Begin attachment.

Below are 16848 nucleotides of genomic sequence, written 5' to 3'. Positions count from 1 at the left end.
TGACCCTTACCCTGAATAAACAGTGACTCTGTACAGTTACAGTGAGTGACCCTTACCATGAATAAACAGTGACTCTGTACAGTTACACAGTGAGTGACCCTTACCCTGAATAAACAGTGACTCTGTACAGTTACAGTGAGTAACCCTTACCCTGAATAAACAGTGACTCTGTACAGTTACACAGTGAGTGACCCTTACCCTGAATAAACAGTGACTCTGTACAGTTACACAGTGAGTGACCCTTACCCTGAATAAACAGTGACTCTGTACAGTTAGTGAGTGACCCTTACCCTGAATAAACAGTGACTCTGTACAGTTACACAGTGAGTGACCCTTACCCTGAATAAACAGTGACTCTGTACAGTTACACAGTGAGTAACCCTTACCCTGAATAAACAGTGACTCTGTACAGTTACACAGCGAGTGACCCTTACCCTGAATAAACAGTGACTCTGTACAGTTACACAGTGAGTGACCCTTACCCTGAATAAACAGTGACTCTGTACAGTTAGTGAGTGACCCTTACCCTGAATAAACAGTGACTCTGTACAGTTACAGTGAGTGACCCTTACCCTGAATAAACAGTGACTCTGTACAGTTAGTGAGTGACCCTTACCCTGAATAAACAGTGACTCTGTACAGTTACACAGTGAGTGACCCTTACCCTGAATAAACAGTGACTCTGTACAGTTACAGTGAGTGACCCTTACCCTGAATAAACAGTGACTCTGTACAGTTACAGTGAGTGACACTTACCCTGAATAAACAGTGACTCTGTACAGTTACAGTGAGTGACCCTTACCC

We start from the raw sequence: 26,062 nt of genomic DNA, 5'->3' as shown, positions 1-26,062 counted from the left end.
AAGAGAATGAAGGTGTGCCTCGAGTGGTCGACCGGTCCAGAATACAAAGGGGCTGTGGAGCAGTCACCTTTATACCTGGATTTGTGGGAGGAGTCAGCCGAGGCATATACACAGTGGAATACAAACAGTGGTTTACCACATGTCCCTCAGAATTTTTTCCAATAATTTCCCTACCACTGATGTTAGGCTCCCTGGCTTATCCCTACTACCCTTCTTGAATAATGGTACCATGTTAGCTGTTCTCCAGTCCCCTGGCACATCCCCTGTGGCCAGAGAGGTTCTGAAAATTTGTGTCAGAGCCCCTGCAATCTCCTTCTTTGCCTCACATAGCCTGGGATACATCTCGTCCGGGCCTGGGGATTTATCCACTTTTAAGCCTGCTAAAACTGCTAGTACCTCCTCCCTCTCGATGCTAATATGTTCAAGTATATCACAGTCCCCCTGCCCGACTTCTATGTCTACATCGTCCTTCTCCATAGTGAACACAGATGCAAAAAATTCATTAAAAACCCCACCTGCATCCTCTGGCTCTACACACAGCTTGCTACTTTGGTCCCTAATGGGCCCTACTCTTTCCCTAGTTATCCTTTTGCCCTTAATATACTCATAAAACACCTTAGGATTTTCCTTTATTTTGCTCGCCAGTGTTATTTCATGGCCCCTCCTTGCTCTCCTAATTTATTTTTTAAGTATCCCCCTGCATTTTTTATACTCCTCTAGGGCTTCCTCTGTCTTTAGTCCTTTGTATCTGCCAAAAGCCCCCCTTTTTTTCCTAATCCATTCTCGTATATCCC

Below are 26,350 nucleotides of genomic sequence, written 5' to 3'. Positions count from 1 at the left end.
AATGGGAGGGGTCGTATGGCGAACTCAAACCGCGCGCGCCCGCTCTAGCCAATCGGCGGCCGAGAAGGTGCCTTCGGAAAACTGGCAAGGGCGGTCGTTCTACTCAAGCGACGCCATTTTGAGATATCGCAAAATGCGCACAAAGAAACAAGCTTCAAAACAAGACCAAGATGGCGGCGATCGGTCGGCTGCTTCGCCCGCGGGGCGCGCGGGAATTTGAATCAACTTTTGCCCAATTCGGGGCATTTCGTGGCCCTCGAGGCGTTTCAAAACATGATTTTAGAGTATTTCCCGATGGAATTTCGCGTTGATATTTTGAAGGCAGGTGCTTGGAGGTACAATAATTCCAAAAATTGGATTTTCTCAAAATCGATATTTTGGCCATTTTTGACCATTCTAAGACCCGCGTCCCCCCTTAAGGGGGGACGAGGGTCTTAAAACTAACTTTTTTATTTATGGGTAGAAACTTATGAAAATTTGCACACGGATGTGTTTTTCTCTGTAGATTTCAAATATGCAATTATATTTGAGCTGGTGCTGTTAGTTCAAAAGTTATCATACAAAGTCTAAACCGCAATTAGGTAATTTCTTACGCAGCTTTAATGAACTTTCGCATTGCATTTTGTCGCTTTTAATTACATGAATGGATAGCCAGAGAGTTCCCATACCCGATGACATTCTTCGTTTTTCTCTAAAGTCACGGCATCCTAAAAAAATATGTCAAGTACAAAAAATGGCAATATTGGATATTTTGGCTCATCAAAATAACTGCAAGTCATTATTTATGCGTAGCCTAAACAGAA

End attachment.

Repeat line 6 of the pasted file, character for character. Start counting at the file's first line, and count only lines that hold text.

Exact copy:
AATGGGAGGGGTCGTATGGCGAACTCAAACCGCGCGCGCCCGCTCTAGCCAATCGGCGGCCGAGAAGGTGCCTTCGGAAAACTGGCAAGGGCGGTCGTTCTACTCAAGCGACGCCATTTTGAGATATCGCAAAATGCGCACAAAGAAACAAGCTTCAAAACAAGACCAAGATGGCGGCGATCGGTCGGCTGCTTCGCCCGCGGGGCGCGCGGGAATTTGAATCAACTTTTGCCCAATTCGGGGCATTTCGTGGCCCTCGAGGCGTTTCAAAACATGATTTTAGAGTATTTCCCGATGGAATTTCGCGTTGATATTTTGAAGGCAGGTGCTTGGAGGTACAATAATTCCAAAAATTGGATTTTCTCAAAATCGATATTTTGGCCATTTTTGACCATTCTAAGACCCGCGTCCCCCCTTAAGGGGGGACGAGGGTCTTAAAACTAACTTTTTTATTTATGGGTAGAAACTTATGAAAATTTGCACACGGATGTGTTTTTCTCTGTAGATTTCAAATATGCAATTATATTTGAGCTGGTGCTGTTAGTTCAAAAGTTATCATACAAAGTCTAAACCGCAATTAGGTAATTTCTTACGCAGCTTTAATGAACTTTCGCATTGCATTTTGTCGCTTTTAATTACATGAATGGATAGCCAGAGAGTTCCCATACCCGATGACATTCTTCGTTTTTCTCTAAAGTCACGGCATCCTAAAAAAATATGTCAAGTACAAAAAATGGCAATATTGGATATTTTGGCTCATCAAAATAACTGCAAGTCATTATTTATGCGTAGCCTAAACAGAA